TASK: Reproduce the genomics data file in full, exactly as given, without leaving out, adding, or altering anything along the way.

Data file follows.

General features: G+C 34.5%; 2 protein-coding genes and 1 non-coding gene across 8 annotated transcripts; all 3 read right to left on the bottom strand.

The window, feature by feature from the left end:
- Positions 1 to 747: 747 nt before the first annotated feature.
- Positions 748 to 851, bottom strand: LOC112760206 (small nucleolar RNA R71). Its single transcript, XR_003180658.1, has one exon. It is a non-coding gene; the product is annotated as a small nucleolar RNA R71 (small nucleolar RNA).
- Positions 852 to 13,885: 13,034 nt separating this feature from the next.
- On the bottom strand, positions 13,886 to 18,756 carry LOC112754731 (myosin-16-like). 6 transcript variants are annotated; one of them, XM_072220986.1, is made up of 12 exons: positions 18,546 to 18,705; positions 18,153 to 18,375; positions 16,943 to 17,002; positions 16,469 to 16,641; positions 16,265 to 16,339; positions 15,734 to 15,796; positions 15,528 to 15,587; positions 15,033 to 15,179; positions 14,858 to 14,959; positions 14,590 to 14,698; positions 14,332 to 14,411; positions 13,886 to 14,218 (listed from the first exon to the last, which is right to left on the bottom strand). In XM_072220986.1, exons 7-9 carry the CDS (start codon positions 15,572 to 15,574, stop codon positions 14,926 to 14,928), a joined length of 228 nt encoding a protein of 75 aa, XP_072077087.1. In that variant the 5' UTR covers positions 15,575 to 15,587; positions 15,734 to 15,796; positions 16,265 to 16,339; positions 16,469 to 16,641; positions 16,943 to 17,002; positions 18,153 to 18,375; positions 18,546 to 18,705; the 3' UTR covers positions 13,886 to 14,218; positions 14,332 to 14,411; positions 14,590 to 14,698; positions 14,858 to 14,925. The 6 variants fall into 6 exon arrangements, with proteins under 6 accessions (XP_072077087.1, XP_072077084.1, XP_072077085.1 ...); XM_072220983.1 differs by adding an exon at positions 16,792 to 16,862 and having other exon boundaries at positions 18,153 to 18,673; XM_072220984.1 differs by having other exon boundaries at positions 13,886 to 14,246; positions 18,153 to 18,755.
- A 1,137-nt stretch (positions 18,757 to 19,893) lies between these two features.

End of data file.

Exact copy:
General features: G+C 34.5%; 2 protein-coding genes and 1 non-coding gene across 8 annotated transcripts; all 3 read right to left on the bottom strand.

The window, feature by feature from the left end:
- Positions 1 to 747: 747 nt before the first annotated feature.
- Positions 748 to 851, bottom strand: LOC112760206 (small nucleolar RNA R71). Its single transcript, XR_003180658.1, has one exon. It is a non-coding gene; the product is annotated as a small nucleolar RNA R71 (small nucleolar RNA).
- Positions 852 to 13,885: 13,034 nt separating this feature from the next.
- On the bottom strand, positions 13,886 to 18,756 carry LOC112754731 (myosin-16-like). 6 transcript variants are annotated; one of them, XM_072220986.1, is made up of 12 exons: positions 18,546 to 18,705; positions 18,153 to 18,375; positions 16,943 to 17,002; positions 16,469 to 16,641; positions 16,265 to 16,339; positions 15,734 to 15,796; positions 15,528 to 15,587; positions 15,033 to 15,179; positions 14,858 to 14,959; positions 14,590 to 14,698; positions 14,332 to 14,411; positions 13,886 to 14,218 (listed from the first exon to the last, which is right to left on the bottom strand). In XM_072220986.1, exons 7-9 carry the CDS (start codon positions 15,572 to 15,574, stop codon positions 14,926 to 14,928), a joined length of 228 nt encoding a protein of 75 aa, XP_072077087.1. In that variant the 5' UTR covers positions 15,575 to 15,587; positions 15,734 to 15,796; positions 16,265 to 16,339; positions 16,469 to 16,641; positions 16,943 to 17,002; positions 18,153 to 18,375; positions 18,546 to 18,705; the 3' UTR covers positions 13,886 to 14,218; positions 14,332 to 14,411; positions 14,590 to 14,698; positions 14,858 to 14,925. The 6 variants fall into 6 exon arrangements, with proteins under 6 accessions (XP_072077087.1, XP_072077084.1, XP_072077085.1 ...); XM_072220983.1 differs by adding an exon at positions 16,792 to 16,862 and having other exon boundaries at positions 18,153 to 18,673; XM_072220984.1 differs by having other exon boundaries at positions 13,886 to 14,246; positions 18,153 to 18,755.
- A 1,137-nt stretch (positions 18,757 to 19,893) lies between these two features.